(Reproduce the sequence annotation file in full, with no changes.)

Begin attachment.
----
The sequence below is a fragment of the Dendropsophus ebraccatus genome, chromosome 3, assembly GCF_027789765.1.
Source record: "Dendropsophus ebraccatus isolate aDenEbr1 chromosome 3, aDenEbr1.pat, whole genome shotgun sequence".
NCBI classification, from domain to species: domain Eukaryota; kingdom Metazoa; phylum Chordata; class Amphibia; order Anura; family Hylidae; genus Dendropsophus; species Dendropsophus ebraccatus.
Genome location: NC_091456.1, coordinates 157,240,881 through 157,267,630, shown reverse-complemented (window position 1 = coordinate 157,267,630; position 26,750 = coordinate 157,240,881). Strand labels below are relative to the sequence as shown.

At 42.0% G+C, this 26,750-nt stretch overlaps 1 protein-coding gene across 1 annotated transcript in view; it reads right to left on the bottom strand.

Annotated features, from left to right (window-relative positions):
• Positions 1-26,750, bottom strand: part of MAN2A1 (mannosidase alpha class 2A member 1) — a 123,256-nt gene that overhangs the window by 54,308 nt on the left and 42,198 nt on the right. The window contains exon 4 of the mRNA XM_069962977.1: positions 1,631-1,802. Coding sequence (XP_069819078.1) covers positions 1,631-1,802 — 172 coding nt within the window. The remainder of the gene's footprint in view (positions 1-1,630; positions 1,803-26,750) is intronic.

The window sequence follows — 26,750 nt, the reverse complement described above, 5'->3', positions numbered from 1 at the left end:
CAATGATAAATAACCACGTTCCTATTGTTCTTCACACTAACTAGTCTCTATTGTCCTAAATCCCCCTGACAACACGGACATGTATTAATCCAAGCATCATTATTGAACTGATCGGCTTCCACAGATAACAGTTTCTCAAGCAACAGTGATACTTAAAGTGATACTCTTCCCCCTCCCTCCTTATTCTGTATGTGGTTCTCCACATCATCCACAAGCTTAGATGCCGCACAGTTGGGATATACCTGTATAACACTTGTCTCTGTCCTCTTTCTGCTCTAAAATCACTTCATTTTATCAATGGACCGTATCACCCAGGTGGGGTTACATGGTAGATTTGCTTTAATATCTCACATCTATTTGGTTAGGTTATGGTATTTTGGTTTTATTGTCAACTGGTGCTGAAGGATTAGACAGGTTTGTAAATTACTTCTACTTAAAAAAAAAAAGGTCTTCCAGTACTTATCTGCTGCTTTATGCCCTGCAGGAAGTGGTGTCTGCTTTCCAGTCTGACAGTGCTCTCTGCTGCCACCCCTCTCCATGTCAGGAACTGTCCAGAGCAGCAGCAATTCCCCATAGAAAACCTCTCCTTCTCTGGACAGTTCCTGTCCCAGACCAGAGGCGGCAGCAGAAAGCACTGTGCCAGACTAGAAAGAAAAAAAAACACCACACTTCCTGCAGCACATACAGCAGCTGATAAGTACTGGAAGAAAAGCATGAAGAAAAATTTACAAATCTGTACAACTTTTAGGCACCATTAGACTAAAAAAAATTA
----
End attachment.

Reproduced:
The sequence below is a fragment of the Dendropsophus ebraccatus genome, chromosome 3, assembly GCF_027789765.1.
Source record: "Dendropsophus ebraccatus isolate aDenEbr1 chromosome 3, aDenEbr1.pat, whole genome shotgun sequence".
NCBI classification, from domain to species: domain Eukaryota; kingdom Metazoa; phylum Chordata; class Amphibia; order Anura; family Hylidae; genus Dendropsophus; species Dendropsophus ebraccatus.
Genome location: NC_091456.1, coordinates 157,240,881 through 157,267,630, shown reverse-complemented (window position 1 = coordinate 157,267,630; position 26,750 = coordinate 157,240,881). Strand labels below are relative to the sequence as shown.

At 42.0% G+C, this 26,750-nt stretch overlaps 1 protein-coding gene across 1 annotated transcript in view; it reads right to left on the bottom strand.

Annotated features, from left to right (window-relative positions):
• Positions 1-26,750, bottom strand: part of MAN2A1 (mannosidase alpha class 2A member 1) — a 123,256-nt gene that overhangs the window by 54,308 nt on the left and 42,198 nt on the right. The window contains exon 4 of the mRNA XM_069962977.1: positions 1,631-1,802. Coding sequence (XP_069819078.1) covers positions 1,631-1,802 — 172 coding nt within the window. The remainder of the gene's footprint in view (positions 1-1,630; positions 1,803-26,750) is intronic.

The window sequence follows — 26,750 nt, the reverse complement described above, 5'->3', positions numbered from 1 at the left end:
CAATGATAAATAACCACGTTCCTATTGTTCTTCACACTAACTAGTCTCTATTGTCCTAAATCCCCCTGACAACACGGACATGTATTAATCCAAGCATCATTATTGAACTGATCGGCTTCCACAGATAACAGTTTCTCAAGCAACAGTGATACTTAAAGTGATACTCTTCCCCCTCCCTCCTTATTCTGTATGTGGTTCTCCACATCATCCACAAGCTTAGATGCCGCACAGTTGGGATATACCTGTATAACACTTGTCTCTGTCCTCTTTCTGCTCTAAAATCACTTCATTTTATCAATGGACCGTATCACCCAGGTGGGGTTACATGGTAGATTTGCTTTAATATCTCACATCTATTTGGTTAGGTTATGGTATTTTGGTTTTATTGTCAACTGGTGCTGAAGGATTAGACAGGTTTGTAAATTACTTCTACTTAAAAAAAAAAAGGTCTTCCAGTACTTATCTGCTGCTTTATGCCCTGCAGGAAGTGGTGTCTGCTTTCCAGTCTGACAGTGCTCTCTGCTGCCACCCCTCTCCATGTCAGGAACTGTCCAGAGCAGCAGCAATTCCCCATAGAAAACCTCTCCTTCTCTGGACAGTTCCTGTCCCAGACCAGAGGCGGCAGCAGAAAGCACTGTGCCAGACTAGAAAGAAAAAAAAACACCACACTTCCTGCAGCACATACAGCAGCTGATAAGTACTGGAAGAAAAGCATGAAGAAAAATTTACAAATCTGTACAACTTTTAGGCACCATTAGACTAAAAAAAATTA